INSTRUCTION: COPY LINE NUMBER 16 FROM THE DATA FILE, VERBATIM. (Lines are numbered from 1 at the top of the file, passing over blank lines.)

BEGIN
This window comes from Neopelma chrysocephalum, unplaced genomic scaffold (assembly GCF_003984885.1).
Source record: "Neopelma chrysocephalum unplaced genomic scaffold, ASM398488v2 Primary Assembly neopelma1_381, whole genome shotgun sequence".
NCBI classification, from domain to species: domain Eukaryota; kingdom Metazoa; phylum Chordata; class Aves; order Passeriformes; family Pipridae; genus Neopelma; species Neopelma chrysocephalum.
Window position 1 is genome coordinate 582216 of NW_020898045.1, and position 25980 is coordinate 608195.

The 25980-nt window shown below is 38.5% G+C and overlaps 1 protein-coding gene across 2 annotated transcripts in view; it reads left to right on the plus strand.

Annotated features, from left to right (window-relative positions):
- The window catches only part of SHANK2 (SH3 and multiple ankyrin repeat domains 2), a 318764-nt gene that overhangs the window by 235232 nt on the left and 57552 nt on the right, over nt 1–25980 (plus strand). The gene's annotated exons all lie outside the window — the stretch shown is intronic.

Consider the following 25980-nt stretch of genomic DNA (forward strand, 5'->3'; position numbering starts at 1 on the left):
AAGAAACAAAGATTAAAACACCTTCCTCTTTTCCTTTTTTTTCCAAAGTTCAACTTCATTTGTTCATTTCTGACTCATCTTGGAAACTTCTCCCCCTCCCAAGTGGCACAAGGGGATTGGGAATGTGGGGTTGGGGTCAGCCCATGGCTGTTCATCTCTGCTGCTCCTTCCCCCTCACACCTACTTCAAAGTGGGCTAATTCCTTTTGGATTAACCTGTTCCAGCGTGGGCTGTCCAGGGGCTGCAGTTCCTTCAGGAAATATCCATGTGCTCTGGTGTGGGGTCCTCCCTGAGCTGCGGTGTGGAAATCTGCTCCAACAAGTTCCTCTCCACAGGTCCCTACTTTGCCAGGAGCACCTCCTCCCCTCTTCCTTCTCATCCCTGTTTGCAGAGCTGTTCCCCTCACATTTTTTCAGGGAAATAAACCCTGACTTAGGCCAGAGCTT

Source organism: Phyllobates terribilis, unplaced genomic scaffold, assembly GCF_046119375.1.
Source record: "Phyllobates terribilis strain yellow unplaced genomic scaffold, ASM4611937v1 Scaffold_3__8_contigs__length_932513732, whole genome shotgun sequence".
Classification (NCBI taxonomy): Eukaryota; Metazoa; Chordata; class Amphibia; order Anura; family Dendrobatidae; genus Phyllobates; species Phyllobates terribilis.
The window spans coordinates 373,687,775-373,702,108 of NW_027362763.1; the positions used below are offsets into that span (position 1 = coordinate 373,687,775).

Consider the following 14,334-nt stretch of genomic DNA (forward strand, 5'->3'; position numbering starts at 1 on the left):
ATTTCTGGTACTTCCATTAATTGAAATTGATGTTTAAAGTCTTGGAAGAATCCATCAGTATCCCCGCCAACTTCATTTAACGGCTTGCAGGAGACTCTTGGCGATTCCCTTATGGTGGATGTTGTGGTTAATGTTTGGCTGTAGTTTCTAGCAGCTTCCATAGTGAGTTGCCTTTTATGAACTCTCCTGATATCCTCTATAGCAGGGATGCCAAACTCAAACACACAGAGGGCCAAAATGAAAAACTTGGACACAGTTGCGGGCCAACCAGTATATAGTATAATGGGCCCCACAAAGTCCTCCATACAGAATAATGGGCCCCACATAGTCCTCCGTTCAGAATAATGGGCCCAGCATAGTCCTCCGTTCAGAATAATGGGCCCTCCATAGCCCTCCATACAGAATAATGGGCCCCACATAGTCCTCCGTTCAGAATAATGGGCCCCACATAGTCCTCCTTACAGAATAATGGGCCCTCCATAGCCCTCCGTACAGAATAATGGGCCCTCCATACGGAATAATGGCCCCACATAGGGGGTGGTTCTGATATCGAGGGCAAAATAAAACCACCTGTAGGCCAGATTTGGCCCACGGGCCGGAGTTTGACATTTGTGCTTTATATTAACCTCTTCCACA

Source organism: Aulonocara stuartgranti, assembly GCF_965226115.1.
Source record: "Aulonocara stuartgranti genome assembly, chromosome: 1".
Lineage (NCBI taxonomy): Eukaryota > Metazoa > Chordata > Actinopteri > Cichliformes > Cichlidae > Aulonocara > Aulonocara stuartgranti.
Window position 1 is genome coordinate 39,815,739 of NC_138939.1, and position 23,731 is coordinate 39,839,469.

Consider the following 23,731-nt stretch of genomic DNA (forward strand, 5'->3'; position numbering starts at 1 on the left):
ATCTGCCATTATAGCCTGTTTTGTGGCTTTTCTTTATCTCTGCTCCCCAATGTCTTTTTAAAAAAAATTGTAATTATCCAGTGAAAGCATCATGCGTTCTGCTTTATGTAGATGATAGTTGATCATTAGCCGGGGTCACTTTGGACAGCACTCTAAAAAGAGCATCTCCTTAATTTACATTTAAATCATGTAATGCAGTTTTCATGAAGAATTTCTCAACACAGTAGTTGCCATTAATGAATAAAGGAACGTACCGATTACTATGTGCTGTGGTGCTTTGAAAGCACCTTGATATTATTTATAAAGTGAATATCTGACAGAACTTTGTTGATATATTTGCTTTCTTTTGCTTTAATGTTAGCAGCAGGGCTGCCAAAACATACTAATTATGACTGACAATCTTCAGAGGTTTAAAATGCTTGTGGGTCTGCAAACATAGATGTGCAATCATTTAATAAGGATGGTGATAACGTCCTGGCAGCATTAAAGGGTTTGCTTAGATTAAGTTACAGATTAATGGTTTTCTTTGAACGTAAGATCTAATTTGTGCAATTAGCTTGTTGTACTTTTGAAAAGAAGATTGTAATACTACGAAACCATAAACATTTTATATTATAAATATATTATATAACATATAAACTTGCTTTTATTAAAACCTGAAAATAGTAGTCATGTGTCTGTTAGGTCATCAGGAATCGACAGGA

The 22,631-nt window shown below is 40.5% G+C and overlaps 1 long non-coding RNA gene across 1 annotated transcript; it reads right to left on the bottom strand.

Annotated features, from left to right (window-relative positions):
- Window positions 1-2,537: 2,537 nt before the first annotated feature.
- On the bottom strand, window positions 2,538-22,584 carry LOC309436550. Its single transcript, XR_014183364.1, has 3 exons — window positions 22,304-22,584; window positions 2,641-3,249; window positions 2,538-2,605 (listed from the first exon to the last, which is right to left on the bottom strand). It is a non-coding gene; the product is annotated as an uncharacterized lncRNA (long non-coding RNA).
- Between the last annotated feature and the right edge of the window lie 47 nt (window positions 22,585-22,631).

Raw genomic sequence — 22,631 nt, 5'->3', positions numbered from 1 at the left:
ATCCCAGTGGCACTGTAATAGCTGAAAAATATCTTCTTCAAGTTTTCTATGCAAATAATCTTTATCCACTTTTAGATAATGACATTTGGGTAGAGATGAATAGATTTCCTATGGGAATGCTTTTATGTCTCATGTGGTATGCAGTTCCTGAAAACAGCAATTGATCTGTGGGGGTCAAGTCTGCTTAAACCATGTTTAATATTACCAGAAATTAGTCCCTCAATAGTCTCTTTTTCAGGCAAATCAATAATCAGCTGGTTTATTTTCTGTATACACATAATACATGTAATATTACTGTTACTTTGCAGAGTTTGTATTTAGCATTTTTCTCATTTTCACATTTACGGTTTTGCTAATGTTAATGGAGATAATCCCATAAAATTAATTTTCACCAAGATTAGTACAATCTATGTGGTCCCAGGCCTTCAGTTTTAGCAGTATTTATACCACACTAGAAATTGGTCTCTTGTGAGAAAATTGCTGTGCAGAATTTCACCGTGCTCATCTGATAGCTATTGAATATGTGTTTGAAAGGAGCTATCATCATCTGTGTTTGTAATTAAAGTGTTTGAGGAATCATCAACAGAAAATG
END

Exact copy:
Source organism: Aulonocara stuartgranti, assembly GCF_965226115.1.